Carrier liable for cargo damaged or destroyed during transit


Persida Acosta

Dear PAO,
I am starting a small computer shop in Isabela province, so I went to Manila to purchase 15 computers. I obtained the services of one bus company for the delivery of the computers to Isabela. The bus was met by heavy rains and flash floods caused by a typhoon when it was passing through Nueva Ecija. When I asked the conductor about the computers, he told me that they abandoned the bus on the road because it was taking in water coming from the mountains. Hence, everything in the bus was either damaged or destroyed. I demanded from the bus company that they compensate me for the loss of the computers. The company, however, refused, claiming that the loss was not their fault. Is this correct?

Dear Amelia,
The bus company is liable for the loss of the cargo because of negligence. Article 1733 of the New Civil Code of the Philippines states:

“Common carriers, from the nature of their business and for reasons of public policy, are bound to observe extraordinary diligence in the vigilance over the goods and for the safety of the passengers transported by them, according to all the circumstances of each case.”

Common carriers are bound to observe extraordinary diligence at all times. The general rule is, if the loss of the thing results from flood, storm, earthquake, lightning or other natural disaster or calamity as stated under Article 1734 (1) of the same code, the common carrier may be absolved from liability provided he has done something to prevent or minimize loss of the cargo before, during or after the force majeure. This finds support also under Article 1739 of the code which states:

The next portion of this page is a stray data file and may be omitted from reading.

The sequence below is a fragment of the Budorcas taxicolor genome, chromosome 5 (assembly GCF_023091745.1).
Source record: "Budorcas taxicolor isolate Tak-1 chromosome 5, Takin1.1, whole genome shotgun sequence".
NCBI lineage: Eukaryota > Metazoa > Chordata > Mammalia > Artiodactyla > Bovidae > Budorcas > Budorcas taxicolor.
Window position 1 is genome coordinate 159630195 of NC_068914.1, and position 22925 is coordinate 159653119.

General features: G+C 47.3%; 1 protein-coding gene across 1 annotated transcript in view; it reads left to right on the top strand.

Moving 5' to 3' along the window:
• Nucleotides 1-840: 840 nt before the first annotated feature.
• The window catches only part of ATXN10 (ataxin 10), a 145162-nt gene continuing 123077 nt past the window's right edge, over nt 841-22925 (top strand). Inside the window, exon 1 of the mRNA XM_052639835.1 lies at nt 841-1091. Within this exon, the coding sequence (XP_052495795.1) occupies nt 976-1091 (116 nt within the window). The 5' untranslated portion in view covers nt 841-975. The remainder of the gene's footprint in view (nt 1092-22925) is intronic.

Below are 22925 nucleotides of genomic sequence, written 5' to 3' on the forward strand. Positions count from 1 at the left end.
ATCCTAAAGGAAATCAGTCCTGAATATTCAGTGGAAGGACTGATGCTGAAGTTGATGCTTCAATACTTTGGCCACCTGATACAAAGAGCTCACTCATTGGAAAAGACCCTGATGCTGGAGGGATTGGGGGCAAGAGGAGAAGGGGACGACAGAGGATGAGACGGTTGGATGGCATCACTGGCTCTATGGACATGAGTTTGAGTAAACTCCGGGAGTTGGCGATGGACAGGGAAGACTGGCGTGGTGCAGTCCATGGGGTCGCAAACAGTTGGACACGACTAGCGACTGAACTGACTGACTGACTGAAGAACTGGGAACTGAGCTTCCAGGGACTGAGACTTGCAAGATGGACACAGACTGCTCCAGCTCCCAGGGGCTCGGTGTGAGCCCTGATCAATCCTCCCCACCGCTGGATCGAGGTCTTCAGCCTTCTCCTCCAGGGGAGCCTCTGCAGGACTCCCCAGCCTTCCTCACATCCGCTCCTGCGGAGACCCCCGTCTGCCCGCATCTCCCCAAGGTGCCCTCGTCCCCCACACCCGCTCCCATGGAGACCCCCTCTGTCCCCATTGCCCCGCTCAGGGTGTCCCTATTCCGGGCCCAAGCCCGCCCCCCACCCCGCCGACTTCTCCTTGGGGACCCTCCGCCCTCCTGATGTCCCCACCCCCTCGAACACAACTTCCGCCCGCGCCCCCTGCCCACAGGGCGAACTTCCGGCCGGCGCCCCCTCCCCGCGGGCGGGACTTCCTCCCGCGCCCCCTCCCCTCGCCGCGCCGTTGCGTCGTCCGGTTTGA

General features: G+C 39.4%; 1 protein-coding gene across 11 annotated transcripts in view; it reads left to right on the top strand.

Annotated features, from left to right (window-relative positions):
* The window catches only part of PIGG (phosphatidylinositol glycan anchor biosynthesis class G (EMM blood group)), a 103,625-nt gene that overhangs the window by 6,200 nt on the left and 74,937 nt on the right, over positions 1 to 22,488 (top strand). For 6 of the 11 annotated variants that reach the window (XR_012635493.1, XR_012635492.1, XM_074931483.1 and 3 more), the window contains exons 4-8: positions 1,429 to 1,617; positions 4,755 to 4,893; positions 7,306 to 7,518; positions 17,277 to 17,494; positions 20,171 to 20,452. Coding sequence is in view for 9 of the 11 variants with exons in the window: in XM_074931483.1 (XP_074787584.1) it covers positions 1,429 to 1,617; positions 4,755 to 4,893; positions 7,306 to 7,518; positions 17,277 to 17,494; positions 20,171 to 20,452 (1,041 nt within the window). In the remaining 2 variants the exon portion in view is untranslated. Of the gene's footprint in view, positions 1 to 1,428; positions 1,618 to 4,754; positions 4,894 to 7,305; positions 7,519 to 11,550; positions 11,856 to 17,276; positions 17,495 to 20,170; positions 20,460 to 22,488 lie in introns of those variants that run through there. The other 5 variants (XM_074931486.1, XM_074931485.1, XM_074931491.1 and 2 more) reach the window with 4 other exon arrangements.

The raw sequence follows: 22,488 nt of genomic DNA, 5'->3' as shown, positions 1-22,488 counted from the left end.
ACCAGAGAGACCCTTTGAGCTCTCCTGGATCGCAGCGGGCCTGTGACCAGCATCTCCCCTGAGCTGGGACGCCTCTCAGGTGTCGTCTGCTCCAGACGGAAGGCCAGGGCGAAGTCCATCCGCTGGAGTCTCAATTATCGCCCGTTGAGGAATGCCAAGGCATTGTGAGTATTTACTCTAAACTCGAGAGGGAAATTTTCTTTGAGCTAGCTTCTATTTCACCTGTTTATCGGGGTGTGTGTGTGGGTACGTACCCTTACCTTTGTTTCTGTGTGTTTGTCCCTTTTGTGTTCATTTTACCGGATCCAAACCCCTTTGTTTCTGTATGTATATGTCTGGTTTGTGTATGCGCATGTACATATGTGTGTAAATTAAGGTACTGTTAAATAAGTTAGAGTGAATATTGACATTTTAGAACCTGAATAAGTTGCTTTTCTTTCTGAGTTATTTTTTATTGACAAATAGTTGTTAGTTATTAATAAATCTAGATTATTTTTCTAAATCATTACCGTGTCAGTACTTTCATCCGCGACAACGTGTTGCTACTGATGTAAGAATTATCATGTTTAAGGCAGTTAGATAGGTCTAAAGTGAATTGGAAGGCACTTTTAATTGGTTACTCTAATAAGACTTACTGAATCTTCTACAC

“In order that the common carrier may be exempted from responsibility, the natural disaster must have been the proximate and only cause of the loss. However, the common carrier must exercise due diligence to prevent or minimize loss before, during and after the occurrence of flood, storm or other natural disaster in order that the common carrier may be exempted from liability for the loss, destruction or deterioration of the goods. The same duty is incumbent upon the common carrier in case of an act of the public enemy referred to in Article 1734, No. 2.”

In your case, the bus company failed to observe the diligence required before, during or after the natural disaster. He failed to consider the weather before travelling and failed to do anything to prevent or minimize the loss during the typhoon because they just left the bus on the road instead of parking the same in higher ground that cannot be reached by flood.

We hope that we were able to answer your queries. Please be reminded that this advice is based solely on the facts you have narrated and our appreciation of the same. Our opinion may vary when other facts are changed or elaborated.

Editor’s note: Dear PAO is a daily column of the Public Attorney’s Office. Questions for Chief Acosta may be sent to


Please follow our commenting guidelines.

Comments are closed.